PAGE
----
Cerro El Plomo is a mountain located in the Andes near Santiago, Chile. With an elevation of 5,434 m (17,783 ft), it is the largest peak visible from Santiago on clear days. The adequate season to climb this mountain is between November and March. In spring (September to November), soil conditions have abundant snow on the approach. The best time is in January and March, where the approach is snow free, except for some specific areas, and the climate is more stable. The incas climbed to its summit periodically in the 15th century. The first European ascent of the mountain was by Gustav Brandt and Rudolph Lucke in 1896.

During a flight from Santiago, Chile, to Mendoza, Argentina, on 16 July 1932, the Pan American-Grace Airways (Panagra) Ford Trimotor San José crashed on Cerro El Plomo during a severe snowstorm, killing all nine people on board. Buried in ice and snow, its wreckage remained undiscovered until March 1934.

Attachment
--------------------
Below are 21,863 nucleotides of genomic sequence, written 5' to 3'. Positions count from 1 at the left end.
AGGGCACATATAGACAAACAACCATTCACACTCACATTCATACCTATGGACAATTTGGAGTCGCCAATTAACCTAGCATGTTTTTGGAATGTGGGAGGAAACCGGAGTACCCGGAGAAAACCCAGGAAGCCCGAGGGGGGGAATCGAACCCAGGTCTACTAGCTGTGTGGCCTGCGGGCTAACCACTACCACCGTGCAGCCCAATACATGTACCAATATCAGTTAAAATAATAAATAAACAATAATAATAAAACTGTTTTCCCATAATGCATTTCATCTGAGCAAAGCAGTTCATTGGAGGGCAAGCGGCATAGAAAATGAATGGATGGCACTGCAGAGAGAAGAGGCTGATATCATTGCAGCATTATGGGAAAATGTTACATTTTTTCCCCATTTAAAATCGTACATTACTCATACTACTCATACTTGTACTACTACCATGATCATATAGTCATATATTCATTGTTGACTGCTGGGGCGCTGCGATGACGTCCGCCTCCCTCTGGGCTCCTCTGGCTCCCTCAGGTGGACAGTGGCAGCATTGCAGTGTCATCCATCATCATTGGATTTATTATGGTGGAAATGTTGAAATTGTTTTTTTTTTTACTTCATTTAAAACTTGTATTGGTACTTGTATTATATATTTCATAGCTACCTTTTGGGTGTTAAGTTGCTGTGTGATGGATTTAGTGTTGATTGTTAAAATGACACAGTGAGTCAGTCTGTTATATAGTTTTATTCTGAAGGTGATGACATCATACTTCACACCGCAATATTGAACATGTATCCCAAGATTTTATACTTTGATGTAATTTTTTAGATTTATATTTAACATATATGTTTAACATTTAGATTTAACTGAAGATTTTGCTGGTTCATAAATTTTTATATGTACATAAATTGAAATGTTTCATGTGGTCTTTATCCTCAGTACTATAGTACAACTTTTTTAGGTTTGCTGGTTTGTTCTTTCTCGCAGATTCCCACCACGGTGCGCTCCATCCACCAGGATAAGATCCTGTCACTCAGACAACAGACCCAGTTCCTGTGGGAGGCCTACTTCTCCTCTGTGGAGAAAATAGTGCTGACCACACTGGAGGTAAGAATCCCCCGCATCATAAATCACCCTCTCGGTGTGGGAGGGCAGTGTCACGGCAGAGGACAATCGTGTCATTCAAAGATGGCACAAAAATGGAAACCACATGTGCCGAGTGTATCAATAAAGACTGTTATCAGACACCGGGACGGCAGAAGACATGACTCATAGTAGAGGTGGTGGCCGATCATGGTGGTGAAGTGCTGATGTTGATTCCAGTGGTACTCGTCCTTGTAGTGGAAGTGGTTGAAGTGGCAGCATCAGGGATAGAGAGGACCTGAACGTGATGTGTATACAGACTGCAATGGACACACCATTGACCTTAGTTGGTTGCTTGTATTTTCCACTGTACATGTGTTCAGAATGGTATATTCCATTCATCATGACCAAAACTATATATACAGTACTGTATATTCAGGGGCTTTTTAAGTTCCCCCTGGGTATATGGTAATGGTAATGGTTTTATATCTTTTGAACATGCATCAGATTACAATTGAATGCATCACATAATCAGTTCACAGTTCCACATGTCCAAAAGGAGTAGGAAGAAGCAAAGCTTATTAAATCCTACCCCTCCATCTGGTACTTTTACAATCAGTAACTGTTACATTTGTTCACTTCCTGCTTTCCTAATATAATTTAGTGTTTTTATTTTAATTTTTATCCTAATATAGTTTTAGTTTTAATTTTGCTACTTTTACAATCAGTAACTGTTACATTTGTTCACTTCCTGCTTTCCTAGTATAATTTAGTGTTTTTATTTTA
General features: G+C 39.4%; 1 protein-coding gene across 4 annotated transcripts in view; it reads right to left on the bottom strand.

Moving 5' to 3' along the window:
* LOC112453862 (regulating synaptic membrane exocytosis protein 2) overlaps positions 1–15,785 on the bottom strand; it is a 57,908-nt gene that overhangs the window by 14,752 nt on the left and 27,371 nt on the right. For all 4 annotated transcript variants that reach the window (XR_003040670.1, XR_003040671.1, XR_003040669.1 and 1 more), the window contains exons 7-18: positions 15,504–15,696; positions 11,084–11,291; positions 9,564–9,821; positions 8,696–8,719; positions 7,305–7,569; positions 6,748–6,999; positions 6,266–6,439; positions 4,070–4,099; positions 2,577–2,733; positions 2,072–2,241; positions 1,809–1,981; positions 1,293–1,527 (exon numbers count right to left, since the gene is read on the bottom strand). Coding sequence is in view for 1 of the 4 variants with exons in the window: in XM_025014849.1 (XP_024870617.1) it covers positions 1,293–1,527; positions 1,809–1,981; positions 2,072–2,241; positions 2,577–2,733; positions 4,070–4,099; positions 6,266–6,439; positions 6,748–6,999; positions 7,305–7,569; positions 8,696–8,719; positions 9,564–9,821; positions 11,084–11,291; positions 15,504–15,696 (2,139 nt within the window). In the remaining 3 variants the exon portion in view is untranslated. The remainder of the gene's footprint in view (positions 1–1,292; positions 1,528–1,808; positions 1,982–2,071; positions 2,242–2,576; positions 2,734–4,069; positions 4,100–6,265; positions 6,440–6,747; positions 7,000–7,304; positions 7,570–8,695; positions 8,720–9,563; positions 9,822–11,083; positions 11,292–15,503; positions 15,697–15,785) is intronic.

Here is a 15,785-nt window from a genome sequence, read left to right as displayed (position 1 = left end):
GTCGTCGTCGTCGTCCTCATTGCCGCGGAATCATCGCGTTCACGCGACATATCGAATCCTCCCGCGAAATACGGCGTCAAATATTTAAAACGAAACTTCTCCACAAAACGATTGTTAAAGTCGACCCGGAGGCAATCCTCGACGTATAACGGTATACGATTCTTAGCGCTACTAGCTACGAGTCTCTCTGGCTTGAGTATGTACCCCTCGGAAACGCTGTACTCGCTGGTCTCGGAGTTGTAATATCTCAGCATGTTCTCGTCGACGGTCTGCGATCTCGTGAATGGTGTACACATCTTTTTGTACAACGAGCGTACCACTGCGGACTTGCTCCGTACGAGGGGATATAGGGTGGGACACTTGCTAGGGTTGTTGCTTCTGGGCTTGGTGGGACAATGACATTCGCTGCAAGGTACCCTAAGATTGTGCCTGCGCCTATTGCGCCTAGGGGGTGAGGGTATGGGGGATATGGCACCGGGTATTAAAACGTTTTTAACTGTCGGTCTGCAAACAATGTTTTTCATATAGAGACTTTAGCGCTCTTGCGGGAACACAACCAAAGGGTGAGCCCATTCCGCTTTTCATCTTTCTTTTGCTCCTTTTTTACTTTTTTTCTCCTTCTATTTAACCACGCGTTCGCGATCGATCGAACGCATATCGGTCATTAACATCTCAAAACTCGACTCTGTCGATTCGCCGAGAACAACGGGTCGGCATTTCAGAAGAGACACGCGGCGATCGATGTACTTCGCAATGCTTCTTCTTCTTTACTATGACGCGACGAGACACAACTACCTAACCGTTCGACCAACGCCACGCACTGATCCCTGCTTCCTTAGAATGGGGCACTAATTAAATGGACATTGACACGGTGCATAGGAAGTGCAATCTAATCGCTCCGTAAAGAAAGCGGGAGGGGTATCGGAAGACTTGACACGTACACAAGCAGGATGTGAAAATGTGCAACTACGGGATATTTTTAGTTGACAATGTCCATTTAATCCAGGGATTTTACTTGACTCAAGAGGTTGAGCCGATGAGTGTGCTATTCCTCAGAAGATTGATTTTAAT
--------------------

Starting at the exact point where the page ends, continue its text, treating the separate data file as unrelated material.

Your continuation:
The mountain was used as a ceremonial site by the Incas. The mountain achieved its fame in 1954 when a mummy of an approximately nine-year-old child was found on the summit. The mummy resides in the Museo Nacional de Historia Natural in Santiago, Chile.



External links

  • Description of the ascent route to El Plomo in Wikiexplora
  • Andeshandbook: complete description, history, place name and routes of Cerro Plomo

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